Wednesday, January 30, 2008

A Mixed Nature

“This little book has a mixed nature,” Rodolphe Topffer wrote of one his early books that many consider the first comic books. “It is composed of a series of autographed pictures. Each picture is accompanied by one or two lines of text. The pictures, without this text, would have only an obscure meaning; the text, without the pictures, would mean nothing. Together they form a sort of novel, all the more original in that it does not resemble a novel more than any other thing. The author of this little oblong volume is not known. If he is an artist, he draws badly, but he has some skill in writing; if he is a writer, he writes only moderately well, but in recompense he has a good amateur's drawing skills.” Born January 31, 1799, Toppfer was being much too modest in writing of such works as Les Amours de M. Vieuxbois (drawn in 1827, published in 1839; a panel from which appears above),which married the worlds of words and art in a way few had done before. Topffer taught and painted and drew such pictures on the side, for the amusement of his students, family, and friends. In the panels above, Monsieur Vieuxbois hangs himself in despair over lost love, only to return to the living when his true love calls, pursuing her with the rope still around his neck and the end of the rope still attached to the ceiling beam. Such lighthearted slapstick remains a staple of comics and cartoons today.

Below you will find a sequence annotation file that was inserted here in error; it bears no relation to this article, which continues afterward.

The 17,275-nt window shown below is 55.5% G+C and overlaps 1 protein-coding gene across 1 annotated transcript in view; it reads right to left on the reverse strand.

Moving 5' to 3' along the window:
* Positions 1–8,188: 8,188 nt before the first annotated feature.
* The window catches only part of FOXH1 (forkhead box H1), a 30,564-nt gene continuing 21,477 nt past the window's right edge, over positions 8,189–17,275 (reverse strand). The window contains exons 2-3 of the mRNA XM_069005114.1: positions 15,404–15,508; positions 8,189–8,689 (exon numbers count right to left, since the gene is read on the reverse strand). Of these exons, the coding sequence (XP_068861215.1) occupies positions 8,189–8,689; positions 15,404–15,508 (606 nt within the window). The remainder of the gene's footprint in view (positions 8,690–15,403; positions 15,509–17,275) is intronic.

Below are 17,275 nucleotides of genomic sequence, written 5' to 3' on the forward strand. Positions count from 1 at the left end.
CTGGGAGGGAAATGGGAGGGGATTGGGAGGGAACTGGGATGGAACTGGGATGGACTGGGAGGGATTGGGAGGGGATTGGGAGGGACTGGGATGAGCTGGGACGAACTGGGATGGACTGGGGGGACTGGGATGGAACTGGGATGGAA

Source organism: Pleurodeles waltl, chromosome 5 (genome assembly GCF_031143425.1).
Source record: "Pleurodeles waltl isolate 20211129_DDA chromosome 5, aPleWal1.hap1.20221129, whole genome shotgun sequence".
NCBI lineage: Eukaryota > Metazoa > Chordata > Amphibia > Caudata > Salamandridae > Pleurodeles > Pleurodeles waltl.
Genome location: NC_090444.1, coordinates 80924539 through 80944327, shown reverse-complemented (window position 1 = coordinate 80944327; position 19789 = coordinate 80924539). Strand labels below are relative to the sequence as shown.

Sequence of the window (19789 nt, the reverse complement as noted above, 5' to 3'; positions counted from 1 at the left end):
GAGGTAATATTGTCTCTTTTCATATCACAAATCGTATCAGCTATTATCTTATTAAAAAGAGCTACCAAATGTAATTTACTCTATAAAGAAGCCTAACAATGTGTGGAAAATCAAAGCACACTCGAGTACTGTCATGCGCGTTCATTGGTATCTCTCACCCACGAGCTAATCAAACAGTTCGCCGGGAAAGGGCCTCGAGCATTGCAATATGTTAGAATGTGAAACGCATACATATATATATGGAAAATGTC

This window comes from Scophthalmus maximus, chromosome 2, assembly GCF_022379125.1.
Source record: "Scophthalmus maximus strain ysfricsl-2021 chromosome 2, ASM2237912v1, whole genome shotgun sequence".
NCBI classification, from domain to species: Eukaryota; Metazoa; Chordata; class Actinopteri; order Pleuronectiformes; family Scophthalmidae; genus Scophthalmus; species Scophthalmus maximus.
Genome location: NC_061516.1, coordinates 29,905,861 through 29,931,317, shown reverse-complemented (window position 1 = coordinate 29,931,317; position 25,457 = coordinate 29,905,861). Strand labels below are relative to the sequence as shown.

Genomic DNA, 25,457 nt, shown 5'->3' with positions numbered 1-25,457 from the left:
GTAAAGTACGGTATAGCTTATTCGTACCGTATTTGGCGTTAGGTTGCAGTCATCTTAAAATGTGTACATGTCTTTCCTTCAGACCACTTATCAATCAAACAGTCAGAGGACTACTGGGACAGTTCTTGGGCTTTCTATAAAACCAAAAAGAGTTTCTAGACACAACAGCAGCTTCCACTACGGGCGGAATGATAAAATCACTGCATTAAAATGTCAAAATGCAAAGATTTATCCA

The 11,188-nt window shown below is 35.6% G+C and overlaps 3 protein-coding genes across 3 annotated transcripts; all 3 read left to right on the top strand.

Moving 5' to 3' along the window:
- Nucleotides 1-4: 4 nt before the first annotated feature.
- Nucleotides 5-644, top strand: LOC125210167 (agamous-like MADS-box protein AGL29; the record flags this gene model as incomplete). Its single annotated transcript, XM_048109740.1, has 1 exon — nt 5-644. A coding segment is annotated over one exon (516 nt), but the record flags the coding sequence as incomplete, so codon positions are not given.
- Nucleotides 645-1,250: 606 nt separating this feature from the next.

Goethe saw Topffer’s comic books in 1830 and loved them, belying his reputation for high seriousness. Topffer later used Goethe’s kind words to acquire a publisher for his unique works. Topffer, however, in addition to his jabs at love and social status through Monsieur Vieuxbois, which Goethe loved, in Monsieur Pencil took aim on politics and warfare—two topics on which Topffer and Goethe saw less eye to eye on. Goethe never saw such panels as the one above in which a foolish scientist places Monsieur Pencil in a crate, thinking him to be some kind of alien. Despondent, Monsieur Pencil tries to hang himself by holding on to a tree branch while still trapped in the coffin-like crate, changing hands when one gets tired. Pencil’s misadventures multiply throughout the story, creating a domino effect that sets the whole country into turmoil. Through such absurdity, Topffer comments directly on the senselessness of the death and destruction surrounding the Revolution of 1830, aka The July Revolution, which replaced one king with another. By all accounts, Topffer himself was no liberal, but his conservatism allowed him to see the errors of France’s ways at that time and to gently point them out in his unique way.

Topffer’s stories gained an audience in his lifetime. Unfortunately, the absence of copyright laws in the nineteenth century allowed rampant pirating of his works, robbing him of much income. In 1842, an English-language version of Les Amours de M. Vieuxbois, titled Obadiah Oldbuck (one panel is shown above), is published as the first comic book in America. Topffer dies in 1846, having published only seven of his books during his lifetime, with many others to follow, including numerous translations. Illustrators such as Gustave Dore point to Topffer as an influence in their approach to putting images to text. It’s hard to believe that in such simple doodles, the playthings of a playful professor, the entire genre of comics, from Superman to Peanuts to Doonesbury, was born.

No comments: